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The Biden administration is considering retaliatory action against longtime ally Saudi Arabia after the kingdom sided with Russia to cut oil production.
President Biden told CNN on Tuesday there would be “consequences” for Saudi Arabia after the OPEC+ group of oil-producing countries announced last week a Reduction of 2 million barrels per day in oil production.
Biden declined to specify what action he was considering.
A drastic reduction in the amount of oil on the market could drive up fuel prices in a turbulent year at the pumps.
The Saudi-led OPEC+ decision has created a serious rift in US-Saudi relations, which have seen their share of ups and downs over the past seven decades.
“This move will clearly strain an already poor relationship between the United States and Saudi Arabia and trigger quite a significant backlash in both countries. sides of the aisle in Washington, DC,” says Jason Bordoff, director of the Center on Global Energy Policy at Columbia University.
Saudi Arabia’s Foreign Ministry issued a statement late Wednesday dismissing allegations that the oil supply cut was “politically motivated against the United States” or that the Saudis were “taking sides” in an international conflict – apparently doing reference to Russia’s invasion of Ukraine.
He said the oil decision was “based solely on economic considerations” and that the US-Saudi relationship “serves the common interests of both countries”.
Biden lobbied against cutting oil supplies
It wasn’t just the magnitude of OPEC+’s oil production cut. It was also the time – less than three months after Biden visited Saudi Arabia to lobby against such a cut, and just before the US midterm elections where prices at the gas pump could have a effect on voters.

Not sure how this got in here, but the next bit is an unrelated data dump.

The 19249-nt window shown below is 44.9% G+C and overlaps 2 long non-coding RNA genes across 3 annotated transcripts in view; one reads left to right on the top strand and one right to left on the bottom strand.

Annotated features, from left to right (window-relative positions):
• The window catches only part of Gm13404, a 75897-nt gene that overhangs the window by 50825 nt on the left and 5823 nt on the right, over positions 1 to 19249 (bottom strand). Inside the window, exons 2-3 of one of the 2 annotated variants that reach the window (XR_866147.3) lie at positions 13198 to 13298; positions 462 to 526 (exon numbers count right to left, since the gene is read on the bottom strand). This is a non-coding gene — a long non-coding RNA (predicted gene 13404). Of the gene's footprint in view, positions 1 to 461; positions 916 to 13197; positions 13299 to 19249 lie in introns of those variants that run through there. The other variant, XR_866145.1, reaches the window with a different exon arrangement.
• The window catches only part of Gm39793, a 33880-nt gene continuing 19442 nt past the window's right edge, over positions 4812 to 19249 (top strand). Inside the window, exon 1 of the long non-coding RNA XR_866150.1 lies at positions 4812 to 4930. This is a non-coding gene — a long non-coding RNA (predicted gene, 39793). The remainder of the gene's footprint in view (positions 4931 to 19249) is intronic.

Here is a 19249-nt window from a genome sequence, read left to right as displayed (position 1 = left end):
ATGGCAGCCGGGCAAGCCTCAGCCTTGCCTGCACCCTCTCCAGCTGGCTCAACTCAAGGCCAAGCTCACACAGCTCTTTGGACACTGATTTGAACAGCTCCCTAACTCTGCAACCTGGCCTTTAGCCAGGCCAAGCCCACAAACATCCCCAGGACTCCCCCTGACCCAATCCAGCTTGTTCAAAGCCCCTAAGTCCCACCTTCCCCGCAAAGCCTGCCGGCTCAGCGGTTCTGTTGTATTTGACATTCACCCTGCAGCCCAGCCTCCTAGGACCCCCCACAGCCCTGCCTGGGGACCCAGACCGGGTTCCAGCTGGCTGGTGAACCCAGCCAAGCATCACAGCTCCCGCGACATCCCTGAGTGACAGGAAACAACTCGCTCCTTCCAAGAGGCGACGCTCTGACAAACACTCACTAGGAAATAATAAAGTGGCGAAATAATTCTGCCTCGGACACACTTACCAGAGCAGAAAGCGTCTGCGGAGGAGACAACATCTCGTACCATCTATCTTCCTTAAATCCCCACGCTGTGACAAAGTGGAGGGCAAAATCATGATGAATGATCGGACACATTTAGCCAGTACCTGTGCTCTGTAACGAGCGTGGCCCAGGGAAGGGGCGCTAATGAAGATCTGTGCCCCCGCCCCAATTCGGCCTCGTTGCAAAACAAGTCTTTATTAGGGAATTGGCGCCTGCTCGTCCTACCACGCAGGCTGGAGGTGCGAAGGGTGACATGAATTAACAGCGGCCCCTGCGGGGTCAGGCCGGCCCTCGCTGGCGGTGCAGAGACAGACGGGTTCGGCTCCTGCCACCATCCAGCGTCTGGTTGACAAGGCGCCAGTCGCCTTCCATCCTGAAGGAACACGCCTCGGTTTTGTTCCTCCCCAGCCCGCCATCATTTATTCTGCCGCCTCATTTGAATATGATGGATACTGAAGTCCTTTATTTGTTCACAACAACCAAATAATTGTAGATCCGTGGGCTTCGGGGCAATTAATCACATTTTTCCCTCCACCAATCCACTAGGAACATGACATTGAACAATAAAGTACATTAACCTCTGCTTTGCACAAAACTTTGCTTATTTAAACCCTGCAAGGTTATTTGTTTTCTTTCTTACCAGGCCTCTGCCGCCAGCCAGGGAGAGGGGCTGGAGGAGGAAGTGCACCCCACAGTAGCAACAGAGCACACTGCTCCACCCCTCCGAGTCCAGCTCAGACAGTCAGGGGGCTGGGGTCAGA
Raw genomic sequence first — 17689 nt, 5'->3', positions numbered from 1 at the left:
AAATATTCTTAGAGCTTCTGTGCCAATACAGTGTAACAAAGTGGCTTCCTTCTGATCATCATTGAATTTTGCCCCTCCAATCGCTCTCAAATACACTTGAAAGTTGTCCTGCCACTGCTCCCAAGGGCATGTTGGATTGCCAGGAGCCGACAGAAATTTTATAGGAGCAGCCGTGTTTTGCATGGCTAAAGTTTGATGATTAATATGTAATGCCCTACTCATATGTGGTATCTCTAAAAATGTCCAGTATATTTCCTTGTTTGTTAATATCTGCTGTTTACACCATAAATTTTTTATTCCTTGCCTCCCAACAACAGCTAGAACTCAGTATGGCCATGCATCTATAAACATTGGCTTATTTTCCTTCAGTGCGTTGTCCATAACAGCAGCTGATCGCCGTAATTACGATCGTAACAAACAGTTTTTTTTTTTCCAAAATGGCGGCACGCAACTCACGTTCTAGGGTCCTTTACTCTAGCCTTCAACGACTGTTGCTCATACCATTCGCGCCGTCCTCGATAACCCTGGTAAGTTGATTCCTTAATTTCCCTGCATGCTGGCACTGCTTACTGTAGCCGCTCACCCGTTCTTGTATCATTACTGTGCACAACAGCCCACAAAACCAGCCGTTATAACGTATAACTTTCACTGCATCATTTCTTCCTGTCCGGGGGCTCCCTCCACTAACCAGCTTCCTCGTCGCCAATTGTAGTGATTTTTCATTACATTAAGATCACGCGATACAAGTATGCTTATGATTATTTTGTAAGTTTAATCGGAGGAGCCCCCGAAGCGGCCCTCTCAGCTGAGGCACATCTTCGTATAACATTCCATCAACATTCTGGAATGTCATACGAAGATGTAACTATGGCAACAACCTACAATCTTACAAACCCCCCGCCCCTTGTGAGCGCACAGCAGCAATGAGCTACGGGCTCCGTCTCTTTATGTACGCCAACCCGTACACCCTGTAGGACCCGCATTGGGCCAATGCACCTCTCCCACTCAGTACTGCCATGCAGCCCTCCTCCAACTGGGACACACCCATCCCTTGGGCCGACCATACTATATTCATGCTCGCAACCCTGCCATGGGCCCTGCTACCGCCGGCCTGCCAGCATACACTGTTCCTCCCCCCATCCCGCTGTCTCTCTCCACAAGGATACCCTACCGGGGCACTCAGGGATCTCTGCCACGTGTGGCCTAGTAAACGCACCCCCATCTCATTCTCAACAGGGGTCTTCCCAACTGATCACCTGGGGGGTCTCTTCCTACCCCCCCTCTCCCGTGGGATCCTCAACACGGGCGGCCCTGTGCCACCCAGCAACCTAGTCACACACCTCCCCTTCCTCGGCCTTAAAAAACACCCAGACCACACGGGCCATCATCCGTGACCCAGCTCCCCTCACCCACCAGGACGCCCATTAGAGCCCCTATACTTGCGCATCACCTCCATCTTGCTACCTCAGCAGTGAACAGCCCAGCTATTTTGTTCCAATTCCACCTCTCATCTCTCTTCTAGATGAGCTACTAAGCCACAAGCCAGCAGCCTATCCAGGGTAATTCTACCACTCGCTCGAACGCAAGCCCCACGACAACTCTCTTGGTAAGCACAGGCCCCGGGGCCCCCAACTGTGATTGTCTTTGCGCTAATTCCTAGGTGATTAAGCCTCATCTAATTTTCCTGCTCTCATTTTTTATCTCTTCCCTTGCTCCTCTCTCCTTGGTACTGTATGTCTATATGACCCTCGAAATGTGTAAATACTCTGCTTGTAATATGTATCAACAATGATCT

“It seems punitive against the Biden administration,” says Jonathan Panikoff, an Atlantic Council Middle East security expert and former US intelligence analyst on the region.
“I think it’s hard to think otherwise because the Saudis aren’t naive about the American political situation,” Panikoff said. “That may not have been the main reason for doing it, but they were absolutely thrilled to do it.”
Saudi Arabia braces for lower fuel demand
Firas Maksad, a senior fellow at the Middle East Institute, a DC think tank, says Saudi Arabia has legitimate business reasons for the cut. This is seek higher fuel prices now in case a global recession reduces demand later.
This week, OPEC – which stands for the Organization of the Petroleum Exporting Countries – lowered its forecast demand for crude oil in the coming months due to global inflation, soaring interest rates and geopolitical tensions.
Maksad said U.S. officials were engaged in a “full press” with their counterparts in the Gulf region ahead of the Oct. 5 OPEC+ meeting. He says there was an understanding that the US administration was pressuring oil cartel members.
“It’s just that the willingness to acquiesce to domestic American politics — the administration’s domestic political considerations — wasn’t there,” he says.